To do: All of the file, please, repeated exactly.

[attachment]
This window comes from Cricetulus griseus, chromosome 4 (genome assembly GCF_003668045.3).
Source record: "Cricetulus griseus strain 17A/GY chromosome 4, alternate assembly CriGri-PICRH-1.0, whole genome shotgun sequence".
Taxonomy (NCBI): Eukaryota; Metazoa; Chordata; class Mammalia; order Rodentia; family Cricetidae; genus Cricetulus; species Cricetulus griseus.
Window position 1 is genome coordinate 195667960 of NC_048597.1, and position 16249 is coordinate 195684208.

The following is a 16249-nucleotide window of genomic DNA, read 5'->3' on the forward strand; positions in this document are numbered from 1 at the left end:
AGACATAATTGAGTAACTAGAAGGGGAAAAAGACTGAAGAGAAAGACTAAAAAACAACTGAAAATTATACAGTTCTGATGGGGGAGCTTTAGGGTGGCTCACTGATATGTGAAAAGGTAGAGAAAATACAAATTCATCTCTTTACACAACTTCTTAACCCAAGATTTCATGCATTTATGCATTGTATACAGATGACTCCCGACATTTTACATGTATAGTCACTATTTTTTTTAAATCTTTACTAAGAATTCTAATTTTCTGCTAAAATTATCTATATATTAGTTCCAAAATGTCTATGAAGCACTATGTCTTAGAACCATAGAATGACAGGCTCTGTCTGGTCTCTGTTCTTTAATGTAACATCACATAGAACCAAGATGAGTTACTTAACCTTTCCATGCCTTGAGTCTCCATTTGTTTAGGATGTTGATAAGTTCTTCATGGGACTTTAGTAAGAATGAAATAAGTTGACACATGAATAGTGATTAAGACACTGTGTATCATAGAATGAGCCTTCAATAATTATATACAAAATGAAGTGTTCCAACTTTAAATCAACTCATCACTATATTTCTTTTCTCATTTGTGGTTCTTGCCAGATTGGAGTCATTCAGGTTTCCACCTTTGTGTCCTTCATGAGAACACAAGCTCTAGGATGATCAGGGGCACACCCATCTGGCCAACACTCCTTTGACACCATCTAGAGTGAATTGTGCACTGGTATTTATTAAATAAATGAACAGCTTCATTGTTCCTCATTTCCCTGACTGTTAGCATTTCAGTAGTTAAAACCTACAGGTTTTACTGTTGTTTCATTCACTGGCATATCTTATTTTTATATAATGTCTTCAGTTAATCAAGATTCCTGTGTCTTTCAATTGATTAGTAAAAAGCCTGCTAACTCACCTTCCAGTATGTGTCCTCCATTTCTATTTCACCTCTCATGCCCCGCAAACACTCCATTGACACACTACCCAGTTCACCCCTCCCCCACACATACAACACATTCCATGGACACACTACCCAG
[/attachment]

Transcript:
This window comes from Cricetulus griseus, chromosome 4 (genome assembly GCF_003668045.3).
Source record: "Cricetulus griseus strain 17A/GY chromosome 4, alternate assembly CriGri-PICRH-1.0, whole genome shotgun sequence".
Taxonomy (NCBI): Eukaryota; Metazoa; Chordata; class Mammalia; order Rodentia; family Cricetidae; genus Cricetulus; species Cricetulus griseus.
Window position 1 is genome coordinate 195667960 of NC_048597.1, and position 16249 is coordinate 195684208.

The following is a 16249-nucleotide window of genomic DNA, read 5'->3' on the forward strand; positions in this document are numbered from 1 at the left end:
AGACATAATTGAGTAACTAGAAGGGGAAAAAGACTGAAGAGAAAGACTAAAAAACAACTGAAAATTATACAGTTCTGATGGGGGAGCTTTAGGGTGGCTCACTGATATGTGAAAAGGTAGAGAAAATACAAATTCATCTCTTTACACAACTTCTTAACCCAAGATTTCATGCATTTATGCATTGTATACAGATGACTCCCGACATTTTACATGTATAGTCACTATTTTTTTTAAATCTTTACTAAGAATTCTAATTTTCTGCTAAAATTATCTATATATTAGTTCCAAAATGTCTATGAAGCACTATGTCTTAGAACCATAGAATGACAGGCTCTGTCTGGTCTCTGTTCTTTAATGTAACATCACATAGAACCAAGATGAGTTACTTAACCTTTCCATGCCTTGAGTCTCCATTTGTTTAGGATGTTGATAAGTTCTTCATGGGACTTTAGTAAGAATGAAATAAGTTGACACATGAATAGTGATTAAGACACTGTGTATCATAGAATGAGCCTTCAATAATTATATACAAAATGAAGTGTTCCAACTTTAAATCAACTCATCACTATATTTCTTTTCTCATTTGTGGTTCTTGCCAGATTGGAGTCATTCAGGTTTCCACCTTTGTGTCCTTCATGAGAACACAAGCTCTAGGATGATCAGGGGCACACCCATCTGGCCAACACTCCTTTGACACCATCTAGAGTGAATTGTGCACTGGTATTTATTAAATAAATGAACAGCTTCATTGTTCCTCATTTCCCTGACTGTTAGCATTTCAGTAGTTAAAACCTACAGGTTTTACTGTTGTTTCATTCACTGGCATATCTTATTTTTATATAATGTCTTCAGTTAATCAAGATTCCTGTGTCTTTCAATTGATTAGTAAAAAGCCTGCTAACTCACCTTCCAGTATGTGTCCTCCATTTCTATTTCACCTCTCATGCCCCGCAAACACTCCATTGACACACTACCCAGTTCACCCCTCCCCCACACATACAACACATTCCATGGACACACTACCCAG